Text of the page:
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Face the Music: A Life Exposed Hardcover – April 8, 2014
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Top Customer Reviews
This is the biography I've waited for. Chris Lendt's reads like a boring financial report. Gene's, although interesting, just smelled of the self-serving rhetoric we already expected from him. And Ace's and Peter's? Well, we original fans love them, but we've also been lied to by those two who can't even remember their own history. Why would we think their bios would reflect difficult-to-face, introspective honesty?
I know someone who worked with Kiss in their earlier days. Years ago, I asked her what Paul Stanley was like in person. Without hesitating a second, she answered, "Incredibly insecure."
I was shocked. How could Paul Stanley, the living, breathing personification of the perfect rock star be insecure? The sex symbol and desire of countless women? Insecure?
This book goes deep into Paul's fears and insecurities. I have never read an autobiography so unflinchingly honest and self-aware - especially from a rock star. Comparing this book to any of the other Kiss bios is an interesting study of contrasts and group dynamics.
Above all, the book is inspiring. Though my rock star dreams are 20 years behind me, this book serves as inspiration to pursue the realistic dreams in front of me, involving family and friends. His vulnerability and sheer will are excellent testaments and I find him a role model miles ahead of the one I admired through the 70's and 80's.
In much the same way each solo lp back then reflected their musical personalities within the confines of Kiss, each of their literary works also offers a different spin of their lives in Kiss.
Gene was the first to put pen to paper and much like his solo lp was wrought with a self-important, self-absorbed, "me-first" reflections and pontifications.
Ace was the next to drop the pick for the pen and while his solo lp portended and reinforced his guitar skills, his prose rambled from serial memories of how it all began, sprinkled with unrelated -in the scheme of things- stories of debauchery and drug use which to his credit he fully acknowledged, but not his role in how it brought down the band. After reading his book I was reminded of a quote from Twisted Sister's Dee Snider from VH1 Classic's "That Metal Show" regarding rock star bios, (paraphrasing)" I know a lot of musicians who were drug addicts and I know they had a hard enough time finding their dicks let alone a pen."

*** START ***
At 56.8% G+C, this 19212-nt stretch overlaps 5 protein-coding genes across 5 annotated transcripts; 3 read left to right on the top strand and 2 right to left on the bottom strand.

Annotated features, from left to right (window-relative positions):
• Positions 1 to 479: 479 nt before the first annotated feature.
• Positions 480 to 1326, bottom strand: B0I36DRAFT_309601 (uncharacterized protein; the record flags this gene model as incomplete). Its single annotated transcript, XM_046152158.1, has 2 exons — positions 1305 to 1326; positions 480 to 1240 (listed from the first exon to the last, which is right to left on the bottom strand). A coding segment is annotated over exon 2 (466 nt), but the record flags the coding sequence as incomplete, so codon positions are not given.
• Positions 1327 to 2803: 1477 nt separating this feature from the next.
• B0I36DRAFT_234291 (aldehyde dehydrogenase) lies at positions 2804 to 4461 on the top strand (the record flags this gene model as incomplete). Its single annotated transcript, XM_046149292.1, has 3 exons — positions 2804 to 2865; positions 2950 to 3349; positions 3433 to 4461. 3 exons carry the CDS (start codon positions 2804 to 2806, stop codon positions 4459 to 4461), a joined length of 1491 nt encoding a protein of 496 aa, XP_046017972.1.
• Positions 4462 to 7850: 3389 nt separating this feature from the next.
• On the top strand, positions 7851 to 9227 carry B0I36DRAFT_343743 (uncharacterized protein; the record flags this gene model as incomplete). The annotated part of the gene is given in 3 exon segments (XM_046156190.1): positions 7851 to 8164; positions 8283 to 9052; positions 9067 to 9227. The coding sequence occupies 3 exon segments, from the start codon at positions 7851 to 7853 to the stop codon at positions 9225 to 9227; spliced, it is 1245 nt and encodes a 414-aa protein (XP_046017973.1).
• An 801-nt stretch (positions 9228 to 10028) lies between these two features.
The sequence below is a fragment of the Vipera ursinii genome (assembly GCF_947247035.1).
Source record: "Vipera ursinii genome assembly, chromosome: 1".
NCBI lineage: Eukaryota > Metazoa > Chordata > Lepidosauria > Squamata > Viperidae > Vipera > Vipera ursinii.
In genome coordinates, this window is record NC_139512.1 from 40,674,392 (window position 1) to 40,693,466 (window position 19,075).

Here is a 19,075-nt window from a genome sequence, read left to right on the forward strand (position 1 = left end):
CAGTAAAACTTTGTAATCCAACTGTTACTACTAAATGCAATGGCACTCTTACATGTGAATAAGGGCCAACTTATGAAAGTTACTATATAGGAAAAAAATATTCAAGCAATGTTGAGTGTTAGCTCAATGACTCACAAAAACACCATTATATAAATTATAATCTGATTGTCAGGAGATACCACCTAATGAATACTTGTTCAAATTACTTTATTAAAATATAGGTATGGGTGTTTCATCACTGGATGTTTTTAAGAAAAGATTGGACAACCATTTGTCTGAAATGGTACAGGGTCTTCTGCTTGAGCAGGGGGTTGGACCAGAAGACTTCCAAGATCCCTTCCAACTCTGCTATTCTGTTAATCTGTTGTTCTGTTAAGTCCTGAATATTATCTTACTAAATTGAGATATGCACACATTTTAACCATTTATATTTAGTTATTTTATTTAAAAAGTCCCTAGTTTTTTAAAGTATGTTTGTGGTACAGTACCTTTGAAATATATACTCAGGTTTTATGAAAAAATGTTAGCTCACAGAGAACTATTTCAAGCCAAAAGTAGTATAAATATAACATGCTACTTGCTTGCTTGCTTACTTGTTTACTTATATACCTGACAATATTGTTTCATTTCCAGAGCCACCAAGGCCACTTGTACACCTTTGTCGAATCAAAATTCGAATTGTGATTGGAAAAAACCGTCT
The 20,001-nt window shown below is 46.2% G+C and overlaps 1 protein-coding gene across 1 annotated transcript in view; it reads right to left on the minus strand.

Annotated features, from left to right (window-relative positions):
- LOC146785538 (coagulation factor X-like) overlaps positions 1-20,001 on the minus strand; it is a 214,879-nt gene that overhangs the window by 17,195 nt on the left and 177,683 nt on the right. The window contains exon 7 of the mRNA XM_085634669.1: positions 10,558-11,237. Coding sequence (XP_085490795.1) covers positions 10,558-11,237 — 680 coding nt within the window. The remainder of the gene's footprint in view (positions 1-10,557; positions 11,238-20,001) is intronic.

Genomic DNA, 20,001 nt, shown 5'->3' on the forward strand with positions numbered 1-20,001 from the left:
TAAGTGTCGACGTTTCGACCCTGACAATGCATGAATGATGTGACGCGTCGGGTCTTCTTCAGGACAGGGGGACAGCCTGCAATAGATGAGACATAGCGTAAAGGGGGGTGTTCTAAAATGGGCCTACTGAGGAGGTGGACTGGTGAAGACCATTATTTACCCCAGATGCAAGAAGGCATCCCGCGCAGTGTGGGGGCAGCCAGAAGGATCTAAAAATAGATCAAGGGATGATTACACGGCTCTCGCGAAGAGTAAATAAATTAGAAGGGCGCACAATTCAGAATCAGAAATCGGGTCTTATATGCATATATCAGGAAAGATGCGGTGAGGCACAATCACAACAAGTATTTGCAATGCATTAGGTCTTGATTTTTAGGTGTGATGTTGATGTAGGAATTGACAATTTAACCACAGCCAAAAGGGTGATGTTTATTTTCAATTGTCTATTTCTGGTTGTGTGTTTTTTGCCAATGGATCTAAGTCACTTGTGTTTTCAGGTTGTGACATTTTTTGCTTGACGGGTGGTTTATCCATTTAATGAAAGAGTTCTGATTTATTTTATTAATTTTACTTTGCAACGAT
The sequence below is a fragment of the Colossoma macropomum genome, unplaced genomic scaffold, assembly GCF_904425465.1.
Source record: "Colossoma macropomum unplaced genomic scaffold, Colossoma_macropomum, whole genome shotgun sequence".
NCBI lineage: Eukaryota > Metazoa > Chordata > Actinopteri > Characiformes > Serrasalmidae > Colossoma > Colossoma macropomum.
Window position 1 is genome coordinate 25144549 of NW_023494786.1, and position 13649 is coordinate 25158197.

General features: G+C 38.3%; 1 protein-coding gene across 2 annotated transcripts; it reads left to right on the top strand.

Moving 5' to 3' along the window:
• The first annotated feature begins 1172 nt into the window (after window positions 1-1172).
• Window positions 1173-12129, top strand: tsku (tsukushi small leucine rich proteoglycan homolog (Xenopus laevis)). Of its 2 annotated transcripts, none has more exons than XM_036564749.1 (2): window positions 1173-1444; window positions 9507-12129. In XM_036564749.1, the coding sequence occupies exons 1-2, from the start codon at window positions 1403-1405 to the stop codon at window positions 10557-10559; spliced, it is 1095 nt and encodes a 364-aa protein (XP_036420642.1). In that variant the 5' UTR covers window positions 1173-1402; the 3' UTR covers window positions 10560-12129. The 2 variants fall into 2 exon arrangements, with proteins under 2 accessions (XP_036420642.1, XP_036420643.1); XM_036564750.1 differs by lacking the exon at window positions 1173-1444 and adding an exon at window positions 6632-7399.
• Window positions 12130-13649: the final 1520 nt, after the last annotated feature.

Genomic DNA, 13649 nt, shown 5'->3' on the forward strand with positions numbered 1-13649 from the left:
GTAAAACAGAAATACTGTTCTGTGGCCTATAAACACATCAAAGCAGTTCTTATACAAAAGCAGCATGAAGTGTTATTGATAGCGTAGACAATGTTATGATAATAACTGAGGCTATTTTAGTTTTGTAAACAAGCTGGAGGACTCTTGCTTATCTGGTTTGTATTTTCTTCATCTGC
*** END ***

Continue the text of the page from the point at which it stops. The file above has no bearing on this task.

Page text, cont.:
Peter's followed and was the most disturbing of the lot (for a Kiss fan). The accusations and revelations were one part revealing (if correct) and one part victim speak and lashing out. It was hard to ferret out if his book was an axe grind or truly a tearing down of the Kiss façade.
All of this brings us to Paul's book and like his solo lp the most representative of Kiss both sonically and literary.
Since his book was the last to arrive you couldn't blame him if he used the platform to point out the discrepancies of the others, but his prose suggest it was more about his journey and his struggles rather setting anything straight.
If you want to know all the in-depth machinations of the early days you would be better off reading the book "Nothing to Lose." Paul's rather loose chronology allows him to give us the vibe of every lp and tour without bogging us down in the minutiae. I was happy to see the "Unmasked" era finally acknowledged along with nods to Bruce Kulick and Eric Carr's contributions.
Unlike the other's books, Paul takes us through the year-to-year struggle of keeping not only his band alive during the ensuing successes and failures the band faced, but also his personal ups and downs which were intertwined.
While the Ace/Peter vs. Paul/Gene friction is well known to Kiss fans, what was not was the long term resentment (in varying forms) Paul held towards Gene and how Kiss morphed, not out of want, into Paul's band ultimately.
Paul revelations of both his physical and mental struggles to keep his band together makes this book read more like a journal, rather than a collection of groupie and drug stories. Paul's book ends with a series of self-reflections and found realizations that while are his alone can also be an inspiration to others.
This was the Kiss you were waiting for.